As for the traumatic events… Ah, drama. Actually, I’m not sure exactly which traumatic events you’re referring to. This may be my natural distance from the original text which would be less if I hadn’t done that pre-order thing (not something I think will be happening again), but the flow seemed reasonable when I was writing it. If it helps, I just did the first edits on book 2 and I don’t believe the trauma continues. (For the main characters, anyway. Murder mysteries tend to need some trauma for someone.)

      • Well I’m attempting to be super circumspect since spoilers and all.

        I’m not talking about just trauma in general but the specific type of trauma that seems to only happen to female characters. I’m talking about the scenes involving uh, wine, an apartment and sandoval. (It also happens in the first reality hackers book, book 2 of thaumatology and book 1 of Aneka, which is where the 4 out of 6 comes from)

      • Yeah. It doesn’t just happen to female characters (or real people, sadly), but I’ve written more than you’ve read and maybe read the odd book you haven’t. Sadly, though people do tend to call it an easy out for the writer, especially the male writer, but I don’t tend to find it to be so. Unfortunately it’s something that is done in the real world and, I think as long as it’s handled properly, it has a place in fiction too.

      • I had to come back to this thread, mostly because it took me a while to properly formulate my thoughts. You’re right, it does happen, and fiction should mirror reality, but I think my objections come from the minor point that most of the characters are less affected than I imagine someone like that would be. Of the four only Ceri seems to be really affected by it, and that’s after several books, although granted hers is … ridiculously.. more extreme.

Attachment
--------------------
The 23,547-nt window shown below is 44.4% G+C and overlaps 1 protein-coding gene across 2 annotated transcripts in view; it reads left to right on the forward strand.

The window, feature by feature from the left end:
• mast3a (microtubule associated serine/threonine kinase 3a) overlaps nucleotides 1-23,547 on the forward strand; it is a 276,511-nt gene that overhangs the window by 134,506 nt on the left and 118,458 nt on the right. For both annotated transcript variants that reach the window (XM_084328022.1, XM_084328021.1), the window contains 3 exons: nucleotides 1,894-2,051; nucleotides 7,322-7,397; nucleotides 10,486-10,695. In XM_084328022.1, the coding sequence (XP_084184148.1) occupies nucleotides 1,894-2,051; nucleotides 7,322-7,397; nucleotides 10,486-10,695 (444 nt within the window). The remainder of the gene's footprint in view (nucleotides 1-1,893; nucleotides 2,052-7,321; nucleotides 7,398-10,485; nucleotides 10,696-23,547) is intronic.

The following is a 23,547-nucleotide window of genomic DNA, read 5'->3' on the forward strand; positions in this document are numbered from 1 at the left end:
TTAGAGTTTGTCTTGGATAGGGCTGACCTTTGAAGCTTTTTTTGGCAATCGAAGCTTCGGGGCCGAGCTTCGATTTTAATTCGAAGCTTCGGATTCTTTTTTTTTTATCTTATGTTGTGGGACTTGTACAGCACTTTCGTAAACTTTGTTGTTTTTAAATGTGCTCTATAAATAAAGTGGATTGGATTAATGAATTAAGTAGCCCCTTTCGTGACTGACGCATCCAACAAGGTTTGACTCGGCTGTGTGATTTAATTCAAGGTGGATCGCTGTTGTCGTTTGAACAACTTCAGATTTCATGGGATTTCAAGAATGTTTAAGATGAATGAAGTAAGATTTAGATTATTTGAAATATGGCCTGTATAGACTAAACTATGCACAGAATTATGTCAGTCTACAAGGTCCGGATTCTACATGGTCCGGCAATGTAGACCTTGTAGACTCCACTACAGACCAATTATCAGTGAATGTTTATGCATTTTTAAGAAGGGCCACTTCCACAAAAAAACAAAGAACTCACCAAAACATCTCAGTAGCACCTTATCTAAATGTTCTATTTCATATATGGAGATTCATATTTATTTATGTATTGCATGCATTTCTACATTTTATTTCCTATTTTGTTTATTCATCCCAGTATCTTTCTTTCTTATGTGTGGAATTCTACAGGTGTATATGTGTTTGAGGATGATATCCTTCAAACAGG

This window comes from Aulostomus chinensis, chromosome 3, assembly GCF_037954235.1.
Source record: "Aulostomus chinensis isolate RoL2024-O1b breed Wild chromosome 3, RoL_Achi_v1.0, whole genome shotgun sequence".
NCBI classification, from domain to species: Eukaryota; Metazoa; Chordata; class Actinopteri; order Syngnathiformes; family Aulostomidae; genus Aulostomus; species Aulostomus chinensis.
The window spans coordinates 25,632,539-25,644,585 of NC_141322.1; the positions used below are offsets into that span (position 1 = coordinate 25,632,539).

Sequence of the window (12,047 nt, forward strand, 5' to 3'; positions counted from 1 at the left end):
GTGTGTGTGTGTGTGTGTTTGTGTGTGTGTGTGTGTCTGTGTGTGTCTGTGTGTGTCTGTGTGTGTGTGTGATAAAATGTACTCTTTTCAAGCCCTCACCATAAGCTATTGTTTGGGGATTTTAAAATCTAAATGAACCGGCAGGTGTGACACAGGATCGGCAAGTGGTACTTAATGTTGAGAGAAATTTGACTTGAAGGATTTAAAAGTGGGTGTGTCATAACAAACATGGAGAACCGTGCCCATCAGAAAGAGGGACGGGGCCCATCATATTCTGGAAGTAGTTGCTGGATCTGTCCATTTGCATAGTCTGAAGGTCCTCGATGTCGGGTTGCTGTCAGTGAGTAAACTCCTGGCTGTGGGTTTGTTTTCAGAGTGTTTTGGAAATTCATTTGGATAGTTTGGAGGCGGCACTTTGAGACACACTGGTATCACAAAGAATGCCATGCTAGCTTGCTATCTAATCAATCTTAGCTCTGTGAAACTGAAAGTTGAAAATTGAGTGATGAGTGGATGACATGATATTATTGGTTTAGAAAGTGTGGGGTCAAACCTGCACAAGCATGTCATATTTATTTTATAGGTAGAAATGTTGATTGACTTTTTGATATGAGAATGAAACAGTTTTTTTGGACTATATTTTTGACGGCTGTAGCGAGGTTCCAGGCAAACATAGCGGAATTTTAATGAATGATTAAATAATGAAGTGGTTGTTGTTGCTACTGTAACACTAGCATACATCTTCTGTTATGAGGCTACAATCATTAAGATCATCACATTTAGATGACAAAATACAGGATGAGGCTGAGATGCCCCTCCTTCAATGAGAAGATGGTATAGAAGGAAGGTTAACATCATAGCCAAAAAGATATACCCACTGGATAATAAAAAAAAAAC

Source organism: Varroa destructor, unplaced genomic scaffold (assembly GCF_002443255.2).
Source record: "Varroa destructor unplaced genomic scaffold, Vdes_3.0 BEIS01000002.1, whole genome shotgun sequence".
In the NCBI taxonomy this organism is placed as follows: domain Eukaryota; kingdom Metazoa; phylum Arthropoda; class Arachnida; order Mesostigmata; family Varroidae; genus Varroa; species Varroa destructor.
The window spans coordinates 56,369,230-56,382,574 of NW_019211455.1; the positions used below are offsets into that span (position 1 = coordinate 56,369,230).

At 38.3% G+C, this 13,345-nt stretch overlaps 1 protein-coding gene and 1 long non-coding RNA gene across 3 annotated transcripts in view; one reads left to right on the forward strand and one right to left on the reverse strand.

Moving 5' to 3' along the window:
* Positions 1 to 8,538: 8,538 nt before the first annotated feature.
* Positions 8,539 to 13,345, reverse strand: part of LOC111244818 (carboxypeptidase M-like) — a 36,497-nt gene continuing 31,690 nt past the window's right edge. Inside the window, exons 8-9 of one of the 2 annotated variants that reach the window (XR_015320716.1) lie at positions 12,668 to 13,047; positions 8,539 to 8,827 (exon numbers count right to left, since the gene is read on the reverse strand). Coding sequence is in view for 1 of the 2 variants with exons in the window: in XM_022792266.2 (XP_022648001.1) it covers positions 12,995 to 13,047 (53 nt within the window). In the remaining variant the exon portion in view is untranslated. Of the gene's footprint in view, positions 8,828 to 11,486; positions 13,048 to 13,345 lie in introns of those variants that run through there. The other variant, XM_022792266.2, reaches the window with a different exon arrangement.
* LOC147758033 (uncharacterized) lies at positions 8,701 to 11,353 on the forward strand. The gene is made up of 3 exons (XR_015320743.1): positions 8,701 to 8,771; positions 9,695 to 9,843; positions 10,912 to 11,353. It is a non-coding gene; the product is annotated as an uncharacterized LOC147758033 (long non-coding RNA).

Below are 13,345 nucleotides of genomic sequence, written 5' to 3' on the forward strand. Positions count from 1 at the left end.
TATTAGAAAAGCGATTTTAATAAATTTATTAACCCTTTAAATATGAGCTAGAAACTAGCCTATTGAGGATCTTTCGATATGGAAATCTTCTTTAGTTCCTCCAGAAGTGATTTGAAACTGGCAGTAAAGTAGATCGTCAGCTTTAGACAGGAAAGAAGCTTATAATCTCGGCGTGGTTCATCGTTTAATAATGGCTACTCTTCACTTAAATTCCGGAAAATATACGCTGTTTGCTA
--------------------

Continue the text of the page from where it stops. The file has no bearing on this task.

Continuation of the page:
The more major point is, yes it happens, but why does it have to happen to *all* of them? That was what I was trying to get at with the whole four out of six thing. I rather dread picking up book three of Ultrahumans or whatever and seeing it become five out of six.

        The event in reality hack seems especially egregious because it’s basically never mentioned again past the first five minutes!

        All that being said I still finished the book something like two hours after it hit amazon, so uh, yeah. I just kind of had to get it off my chest.

        More Teresa please.

      • Points taken.

        Terri, huh? An interesting choice. (I’m not sure why I find it interesting, but I think it is.) Terri will, of course, be back. She has a fairly big role in book 4 and is likely to come up fairly heavily when AI starts really taking off. That’s her forte.

      • Wait, book 4?! How many books do you have planned here?

        Honestly I mostly said Terri because I figured you were setting her up to be the main love interest…

      • Planned? Not sure, but I’m writing book 4.

        As for Terri… Hmm, interesting.

      • You are already writing book 4? Does that mean book 2 and 3 are mostly ready and we can read them soon 🙂

      • I just started book 4, it’s at 7200 words. Book 2 is planned for early November, book 3 for just after Christmas/New Year.
        I said somewhere that I’m really enjoying writing Fox so the books tend to come streaming out. That’s what happened with Thaumatology. Aneka was actually a little harder, especially the second one which had to be restarted from scratch at one point.
        It takes about 2 months after the first draft is done for a book to come out, but I also like to leave a month’s gap between releases. So, November and January are the likely dates for Inescapable and DeathWeb.

  3. Just finished the book. Found it to be a fun read, and very much enjoyed as I have most of your work. The only comment I’d like to make and call out here is your time line. You’ve set the book in the year 2060 and have described it as near future, yet given the state of technology I’m assuming that you aren’t positing a direct near future of our current timeline? I can’t see things advancing that much in 45 years, plus you’ve mentioned events as turn of the century that don’t seem to fit current history. This suggests rather near future of a parallel earth time-line.

    Just asking out of curiousity and the need to be slightly nit-picky. :-). Very much looking forward to the next book in November.

    • It’s not nit-picking, it’s variance of opinion. 🙂
      I actually think this deserves a little more of a reply than just a comment, so you may see a post on where I get my “futurology” from in the near future, however…